Presenting material in an online course isn’t as simple as taking your face-to-face course content, putting it in digital format, and posting it to Sakai (or another website). It’s important to consider how students learning in an online class will interact with the content and to make sure content is presented in an optimal format for these students.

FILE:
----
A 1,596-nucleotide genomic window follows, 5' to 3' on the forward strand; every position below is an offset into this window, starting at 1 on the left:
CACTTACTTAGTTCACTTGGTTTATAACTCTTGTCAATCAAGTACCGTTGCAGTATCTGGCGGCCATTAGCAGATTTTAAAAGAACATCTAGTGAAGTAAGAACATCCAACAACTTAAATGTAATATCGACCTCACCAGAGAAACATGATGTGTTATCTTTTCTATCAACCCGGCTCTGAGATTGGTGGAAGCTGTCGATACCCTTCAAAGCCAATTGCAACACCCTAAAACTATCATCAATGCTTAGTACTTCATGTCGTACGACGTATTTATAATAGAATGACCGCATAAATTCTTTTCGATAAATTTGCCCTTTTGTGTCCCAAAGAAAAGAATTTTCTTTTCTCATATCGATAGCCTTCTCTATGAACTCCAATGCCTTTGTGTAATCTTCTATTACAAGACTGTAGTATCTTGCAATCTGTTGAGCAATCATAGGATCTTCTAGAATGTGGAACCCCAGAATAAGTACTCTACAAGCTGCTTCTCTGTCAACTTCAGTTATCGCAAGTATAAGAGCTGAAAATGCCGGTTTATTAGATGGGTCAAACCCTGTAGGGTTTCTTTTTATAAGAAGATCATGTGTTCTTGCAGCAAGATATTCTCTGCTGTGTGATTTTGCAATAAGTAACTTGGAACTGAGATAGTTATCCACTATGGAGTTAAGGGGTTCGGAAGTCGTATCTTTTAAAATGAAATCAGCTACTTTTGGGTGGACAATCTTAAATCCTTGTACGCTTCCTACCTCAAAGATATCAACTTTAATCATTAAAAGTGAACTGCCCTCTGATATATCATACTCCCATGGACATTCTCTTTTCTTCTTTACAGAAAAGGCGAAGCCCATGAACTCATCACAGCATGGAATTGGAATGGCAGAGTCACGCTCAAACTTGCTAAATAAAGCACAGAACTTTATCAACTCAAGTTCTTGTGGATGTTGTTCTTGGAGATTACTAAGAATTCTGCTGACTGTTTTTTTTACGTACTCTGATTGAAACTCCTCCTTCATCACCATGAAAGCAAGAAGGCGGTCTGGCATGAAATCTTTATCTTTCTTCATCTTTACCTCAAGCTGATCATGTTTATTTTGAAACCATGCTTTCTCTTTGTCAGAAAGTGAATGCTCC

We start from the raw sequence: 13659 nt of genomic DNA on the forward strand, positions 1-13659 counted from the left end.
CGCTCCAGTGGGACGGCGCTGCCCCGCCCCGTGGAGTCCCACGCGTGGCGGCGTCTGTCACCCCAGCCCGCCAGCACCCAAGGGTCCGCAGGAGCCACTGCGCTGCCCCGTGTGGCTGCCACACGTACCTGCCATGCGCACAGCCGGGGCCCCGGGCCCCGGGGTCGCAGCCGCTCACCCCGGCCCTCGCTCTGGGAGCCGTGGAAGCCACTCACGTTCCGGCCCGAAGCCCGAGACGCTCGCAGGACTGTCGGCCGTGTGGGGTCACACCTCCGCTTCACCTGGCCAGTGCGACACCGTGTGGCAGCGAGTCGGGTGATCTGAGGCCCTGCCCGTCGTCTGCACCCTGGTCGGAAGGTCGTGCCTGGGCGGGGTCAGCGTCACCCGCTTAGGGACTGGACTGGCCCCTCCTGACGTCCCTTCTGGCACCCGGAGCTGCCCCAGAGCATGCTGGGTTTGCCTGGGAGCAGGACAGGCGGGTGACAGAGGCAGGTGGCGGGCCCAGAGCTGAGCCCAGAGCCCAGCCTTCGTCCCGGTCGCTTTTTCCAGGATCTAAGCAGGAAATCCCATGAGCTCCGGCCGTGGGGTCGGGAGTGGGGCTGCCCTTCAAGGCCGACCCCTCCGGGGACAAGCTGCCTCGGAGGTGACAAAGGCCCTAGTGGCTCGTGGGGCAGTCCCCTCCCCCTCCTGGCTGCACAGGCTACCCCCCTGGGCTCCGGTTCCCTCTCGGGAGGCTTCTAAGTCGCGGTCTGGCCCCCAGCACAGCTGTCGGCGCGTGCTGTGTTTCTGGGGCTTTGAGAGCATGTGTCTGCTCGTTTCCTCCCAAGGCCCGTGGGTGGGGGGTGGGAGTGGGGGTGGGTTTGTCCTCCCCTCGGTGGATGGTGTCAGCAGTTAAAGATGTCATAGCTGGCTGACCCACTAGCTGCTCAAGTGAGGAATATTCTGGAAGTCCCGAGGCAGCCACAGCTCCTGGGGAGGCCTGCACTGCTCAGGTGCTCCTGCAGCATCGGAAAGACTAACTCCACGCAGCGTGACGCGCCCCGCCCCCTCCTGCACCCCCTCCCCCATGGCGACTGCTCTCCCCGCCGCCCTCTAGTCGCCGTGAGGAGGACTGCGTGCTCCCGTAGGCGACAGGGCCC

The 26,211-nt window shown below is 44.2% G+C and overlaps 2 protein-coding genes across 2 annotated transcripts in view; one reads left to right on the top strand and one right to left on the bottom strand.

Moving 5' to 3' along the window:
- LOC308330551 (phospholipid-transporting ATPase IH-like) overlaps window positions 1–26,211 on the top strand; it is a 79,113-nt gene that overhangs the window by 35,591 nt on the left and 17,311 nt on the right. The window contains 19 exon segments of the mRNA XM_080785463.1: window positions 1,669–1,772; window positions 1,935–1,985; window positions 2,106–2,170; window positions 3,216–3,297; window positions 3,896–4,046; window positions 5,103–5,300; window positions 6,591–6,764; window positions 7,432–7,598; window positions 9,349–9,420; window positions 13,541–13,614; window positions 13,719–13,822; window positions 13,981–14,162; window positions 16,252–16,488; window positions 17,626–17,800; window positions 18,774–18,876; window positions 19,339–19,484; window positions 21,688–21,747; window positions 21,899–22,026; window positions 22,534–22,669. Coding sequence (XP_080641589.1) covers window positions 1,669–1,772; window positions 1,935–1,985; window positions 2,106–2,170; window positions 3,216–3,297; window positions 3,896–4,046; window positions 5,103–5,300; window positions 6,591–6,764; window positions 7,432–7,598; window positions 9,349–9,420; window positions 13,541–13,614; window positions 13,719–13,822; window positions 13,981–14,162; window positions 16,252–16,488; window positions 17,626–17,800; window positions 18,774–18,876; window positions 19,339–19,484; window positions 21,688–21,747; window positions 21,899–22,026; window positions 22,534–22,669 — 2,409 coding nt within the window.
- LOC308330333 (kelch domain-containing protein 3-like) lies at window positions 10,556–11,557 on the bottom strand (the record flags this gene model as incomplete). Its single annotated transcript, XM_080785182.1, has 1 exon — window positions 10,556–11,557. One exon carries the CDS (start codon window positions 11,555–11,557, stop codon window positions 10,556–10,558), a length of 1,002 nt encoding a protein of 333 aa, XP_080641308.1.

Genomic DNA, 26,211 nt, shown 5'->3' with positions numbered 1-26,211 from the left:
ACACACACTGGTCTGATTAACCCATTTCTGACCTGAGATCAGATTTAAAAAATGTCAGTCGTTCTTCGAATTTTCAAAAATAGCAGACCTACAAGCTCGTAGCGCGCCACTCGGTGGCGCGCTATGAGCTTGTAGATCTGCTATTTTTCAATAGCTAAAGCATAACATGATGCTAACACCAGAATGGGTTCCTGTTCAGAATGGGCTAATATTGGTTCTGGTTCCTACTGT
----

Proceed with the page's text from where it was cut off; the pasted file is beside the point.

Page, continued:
Online students have multiple challenges that students in face-to-face classes do not have. For one, all of the material they are consuming is presented on a computer screen; if you’ve ever worked several hours non-stop in front of your computer, you’ll probably know how tedious it can be to keep your attention focused on one task for a significant amount of time. It’s also important to add in factors relating to the environment in which the students are studying – students may be taking classes online because they work full time, or because they have children for which they need to care. There’s a rather large chance that your students are going to be in an environment in which distractions are plentiful, so it’s important to optimize the delivery of your materials so that students are able to stay focused on the content. Several ways to do this are to chunk the material you are presenting and to incorporate active learning techniques.